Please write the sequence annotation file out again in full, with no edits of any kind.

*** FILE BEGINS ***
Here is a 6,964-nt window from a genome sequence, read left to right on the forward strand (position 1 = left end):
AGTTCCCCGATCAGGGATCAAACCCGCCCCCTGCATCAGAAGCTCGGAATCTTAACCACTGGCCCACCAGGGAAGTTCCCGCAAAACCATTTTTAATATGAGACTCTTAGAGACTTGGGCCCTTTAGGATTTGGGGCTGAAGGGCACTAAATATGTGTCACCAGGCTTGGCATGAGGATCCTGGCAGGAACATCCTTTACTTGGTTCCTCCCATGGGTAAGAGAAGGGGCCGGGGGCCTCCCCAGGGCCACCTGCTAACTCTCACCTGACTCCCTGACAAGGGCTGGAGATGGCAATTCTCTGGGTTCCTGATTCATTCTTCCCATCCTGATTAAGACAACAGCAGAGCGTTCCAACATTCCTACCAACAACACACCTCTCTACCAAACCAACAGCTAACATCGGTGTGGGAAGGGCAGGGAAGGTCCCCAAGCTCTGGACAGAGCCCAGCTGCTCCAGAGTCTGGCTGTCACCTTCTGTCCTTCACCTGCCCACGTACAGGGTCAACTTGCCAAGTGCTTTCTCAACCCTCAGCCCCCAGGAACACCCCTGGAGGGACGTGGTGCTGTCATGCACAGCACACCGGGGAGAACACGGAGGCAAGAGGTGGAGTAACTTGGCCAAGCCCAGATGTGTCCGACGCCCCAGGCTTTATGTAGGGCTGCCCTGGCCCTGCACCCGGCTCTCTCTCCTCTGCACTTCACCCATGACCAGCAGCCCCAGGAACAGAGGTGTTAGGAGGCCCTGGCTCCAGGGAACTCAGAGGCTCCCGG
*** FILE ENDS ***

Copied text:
Here is a 6,964-nt window from a genome sequence, read left to right on the forward strand (position 1 = left end):
AGTTCCCCGATCAGGGATCAAACCCGCCCCCTGCATCAGAAGCTCGGAATCTTAACCACTGGCCCACCAGGGAAGTTCCCGCAAAACCATTTTTAATATGAGACTCTTAGAGACTTGGGCCCTTTAGGATTTGGGGCTGAAGGGCACTAAATATGTGTCACCAGGCTTGGCATGAGGATCCTGGCAGGAACATCCTTTACTTGGTTCCTCCCATGGGTAAGAGAAGGGGCCGGGGGCCTCCCCAGGGCCACCTGCTAACTCTCACCTGACTCCCTGACAAGGGCTGGAGATGGCAATTCTCTGGGTTCCTGATTCATTCTTCCCATCCTGATTAAGACAACAGCAGAGCGTTCCAACATTCCTACCAACAACACACCTCTCTACCAAACCAACAGCTAACATCGGTGTGGGAAGGGCAGGGAAGGTCCCCAAGCTCTGGACAGAGCCCAGCTGCTCCAGAGTCTGGCTGTCACCTTCTGTCCTTCACCTGCCCACGTACAGGGTCAACTTGCCAAGTGCTTTCTCAACCCTCAGCCCCCAGGAACACCCCTGGAGGGACGTGGTGCTGTCATGCACAGCACACCGGGGAGAACACGGAGGCAAGAGGTGGAGTAACTTGGCCAAGCCCAGATGTGTCCGACGCCCCAGGCTTTATGTAGGGCTGCCCTGGCCCTGCACCCGGCTCTCTCTCCTCTGCACTTCACCCATGACCAGCAGCCCCAGGAACAGAGGTGTTAGGAGGCCCTGGCTCCAGGGAACTCAGAGGCTCCCGG